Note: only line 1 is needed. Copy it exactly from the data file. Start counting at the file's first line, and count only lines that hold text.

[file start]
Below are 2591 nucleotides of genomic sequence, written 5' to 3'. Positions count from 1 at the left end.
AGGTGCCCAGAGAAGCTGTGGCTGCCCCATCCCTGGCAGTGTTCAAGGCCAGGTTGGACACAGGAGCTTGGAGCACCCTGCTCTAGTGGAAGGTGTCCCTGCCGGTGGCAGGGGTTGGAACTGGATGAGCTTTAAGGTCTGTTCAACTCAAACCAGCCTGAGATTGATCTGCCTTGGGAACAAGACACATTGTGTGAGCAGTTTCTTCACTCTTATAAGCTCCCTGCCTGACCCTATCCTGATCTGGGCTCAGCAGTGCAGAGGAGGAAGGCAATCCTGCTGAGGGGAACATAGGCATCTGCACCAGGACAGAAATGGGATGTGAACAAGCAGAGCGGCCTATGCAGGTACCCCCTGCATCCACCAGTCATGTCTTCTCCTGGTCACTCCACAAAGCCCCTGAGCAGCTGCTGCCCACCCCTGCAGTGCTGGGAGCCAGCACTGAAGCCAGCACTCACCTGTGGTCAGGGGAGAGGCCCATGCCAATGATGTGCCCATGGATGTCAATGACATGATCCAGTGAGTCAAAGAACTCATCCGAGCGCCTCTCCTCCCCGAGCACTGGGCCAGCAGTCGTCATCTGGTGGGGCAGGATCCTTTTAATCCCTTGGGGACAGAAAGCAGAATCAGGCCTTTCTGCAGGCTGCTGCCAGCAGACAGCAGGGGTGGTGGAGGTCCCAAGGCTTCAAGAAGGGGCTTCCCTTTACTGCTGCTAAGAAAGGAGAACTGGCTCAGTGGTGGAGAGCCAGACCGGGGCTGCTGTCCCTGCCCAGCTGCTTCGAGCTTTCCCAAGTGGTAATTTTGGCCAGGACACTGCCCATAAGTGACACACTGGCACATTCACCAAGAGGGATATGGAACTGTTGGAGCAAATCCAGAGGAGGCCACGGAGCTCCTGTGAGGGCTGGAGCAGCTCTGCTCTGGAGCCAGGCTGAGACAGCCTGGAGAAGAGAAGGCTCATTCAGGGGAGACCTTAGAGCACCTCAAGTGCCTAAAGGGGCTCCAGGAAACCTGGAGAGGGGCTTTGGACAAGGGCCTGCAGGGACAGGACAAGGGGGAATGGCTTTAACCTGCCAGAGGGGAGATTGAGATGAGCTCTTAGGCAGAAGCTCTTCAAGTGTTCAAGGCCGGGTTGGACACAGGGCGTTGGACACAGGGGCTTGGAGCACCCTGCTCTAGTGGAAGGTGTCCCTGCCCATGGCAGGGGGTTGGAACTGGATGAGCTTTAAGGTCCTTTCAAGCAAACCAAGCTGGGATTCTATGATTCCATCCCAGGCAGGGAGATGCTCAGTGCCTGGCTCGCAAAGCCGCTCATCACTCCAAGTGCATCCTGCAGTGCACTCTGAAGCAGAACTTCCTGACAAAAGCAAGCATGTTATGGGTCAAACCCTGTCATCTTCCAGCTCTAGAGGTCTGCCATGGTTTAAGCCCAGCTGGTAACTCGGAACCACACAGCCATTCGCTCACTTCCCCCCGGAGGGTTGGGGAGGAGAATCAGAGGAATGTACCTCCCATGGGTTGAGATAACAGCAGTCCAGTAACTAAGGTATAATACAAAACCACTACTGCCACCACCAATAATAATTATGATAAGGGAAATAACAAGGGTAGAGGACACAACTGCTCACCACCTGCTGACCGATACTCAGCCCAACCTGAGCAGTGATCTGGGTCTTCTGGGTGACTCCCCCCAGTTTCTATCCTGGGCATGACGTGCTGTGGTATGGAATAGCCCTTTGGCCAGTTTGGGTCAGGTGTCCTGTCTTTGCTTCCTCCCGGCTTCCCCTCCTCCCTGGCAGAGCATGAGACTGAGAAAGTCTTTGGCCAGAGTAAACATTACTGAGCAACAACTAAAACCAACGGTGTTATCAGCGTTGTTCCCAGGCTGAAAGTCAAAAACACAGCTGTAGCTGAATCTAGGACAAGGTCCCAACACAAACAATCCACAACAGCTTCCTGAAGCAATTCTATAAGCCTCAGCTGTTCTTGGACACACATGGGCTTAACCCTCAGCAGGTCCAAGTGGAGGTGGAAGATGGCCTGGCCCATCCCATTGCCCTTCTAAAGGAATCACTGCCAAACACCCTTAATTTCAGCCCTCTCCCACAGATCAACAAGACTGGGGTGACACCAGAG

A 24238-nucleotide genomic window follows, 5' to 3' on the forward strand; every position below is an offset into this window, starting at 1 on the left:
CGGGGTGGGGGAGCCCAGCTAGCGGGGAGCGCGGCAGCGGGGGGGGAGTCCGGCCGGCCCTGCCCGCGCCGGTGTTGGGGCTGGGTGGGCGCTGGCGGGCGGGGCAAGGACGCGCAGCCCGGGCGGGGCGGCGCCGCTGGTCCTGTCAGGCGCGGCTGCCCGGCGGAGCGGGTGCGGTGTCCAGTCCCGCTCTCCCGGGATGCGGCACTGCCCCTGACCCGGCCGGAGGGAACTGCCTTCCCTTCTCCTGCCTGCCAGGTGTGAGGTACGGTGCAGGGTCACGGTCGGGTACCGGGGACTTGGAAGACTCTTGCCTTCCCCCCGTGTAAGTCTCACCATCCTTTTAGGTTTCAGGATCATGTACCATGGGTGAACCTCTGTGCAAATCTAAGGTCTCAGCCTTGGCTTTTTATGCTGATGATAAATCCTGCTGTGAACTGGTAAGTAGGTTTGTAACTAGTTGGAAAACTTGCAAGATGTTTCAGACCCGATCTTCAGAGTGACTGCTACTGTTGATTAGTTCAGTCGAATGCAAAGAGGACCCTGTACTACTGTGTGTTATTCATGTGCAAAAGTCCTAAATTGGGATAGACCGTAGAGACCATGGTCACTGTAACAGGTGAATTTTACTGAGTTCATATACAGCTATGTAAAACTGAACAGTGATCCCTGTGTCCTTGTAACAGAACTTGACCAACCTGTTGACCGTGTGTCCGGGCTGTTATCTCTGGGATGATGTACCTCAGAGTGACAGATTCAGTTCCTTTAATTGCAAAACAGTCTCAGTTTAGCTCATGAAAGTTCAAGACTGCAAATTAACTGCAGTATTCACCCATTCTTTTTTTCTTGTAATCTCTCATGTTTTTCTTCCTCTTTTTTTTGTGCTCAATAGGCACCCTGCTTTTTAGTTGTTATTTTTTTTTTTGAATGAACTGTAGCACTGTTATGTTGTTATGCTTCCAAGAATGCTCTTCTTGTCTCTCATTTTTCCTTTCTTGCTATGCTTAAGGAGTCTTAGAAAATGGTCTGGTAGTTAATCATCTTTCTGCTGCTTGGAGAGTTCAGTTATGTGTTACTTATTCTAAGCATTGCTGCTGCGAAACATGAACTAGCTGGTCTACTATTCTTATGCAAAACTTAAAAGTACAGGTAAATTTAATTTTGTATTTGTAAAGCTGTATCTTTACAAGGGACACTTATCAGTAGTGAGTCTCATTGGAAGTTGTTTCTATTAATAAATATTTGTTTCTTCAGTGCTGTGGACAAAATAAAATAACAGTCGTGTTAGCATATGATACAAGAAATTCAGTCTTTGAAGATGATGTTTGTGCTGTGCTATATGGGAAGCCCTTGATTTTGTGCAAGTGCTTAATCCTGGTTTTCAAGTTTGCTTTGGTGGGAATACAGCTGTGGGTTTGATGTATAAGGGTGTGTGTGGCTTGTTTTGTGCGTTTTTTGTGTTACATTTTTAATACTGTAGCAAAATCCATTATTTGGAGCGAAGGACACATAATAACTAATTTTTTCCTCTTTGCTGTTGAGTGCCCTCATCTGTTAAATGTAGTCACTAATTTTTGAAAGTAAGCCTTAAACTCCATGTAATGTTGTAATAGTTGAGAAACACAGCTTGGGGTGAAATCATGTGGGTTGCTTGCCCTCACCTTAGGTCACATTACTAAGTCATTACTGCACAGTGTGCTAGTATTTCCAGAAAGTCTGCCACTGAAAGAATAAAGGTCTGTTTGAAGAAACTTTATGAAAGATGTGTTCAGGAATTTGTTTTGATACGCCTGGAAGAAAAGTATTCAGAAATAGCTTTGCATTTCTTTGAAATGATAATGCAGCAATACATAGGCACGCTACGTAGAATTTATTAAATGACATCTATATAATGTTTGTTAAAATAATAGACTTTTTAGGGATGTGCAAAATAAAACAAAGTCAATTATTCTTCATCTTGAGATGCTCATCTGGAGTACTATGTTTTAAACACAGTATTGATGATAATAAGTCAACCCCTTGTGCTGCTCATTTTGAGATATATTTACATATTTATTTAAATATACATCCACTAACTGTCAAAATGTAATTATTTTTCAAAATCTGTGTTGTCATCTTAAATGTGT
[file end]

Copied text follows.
Below are 2591 nucleotides of genomic sequence, written 5' to 3'. Positions count from 1 at the left end.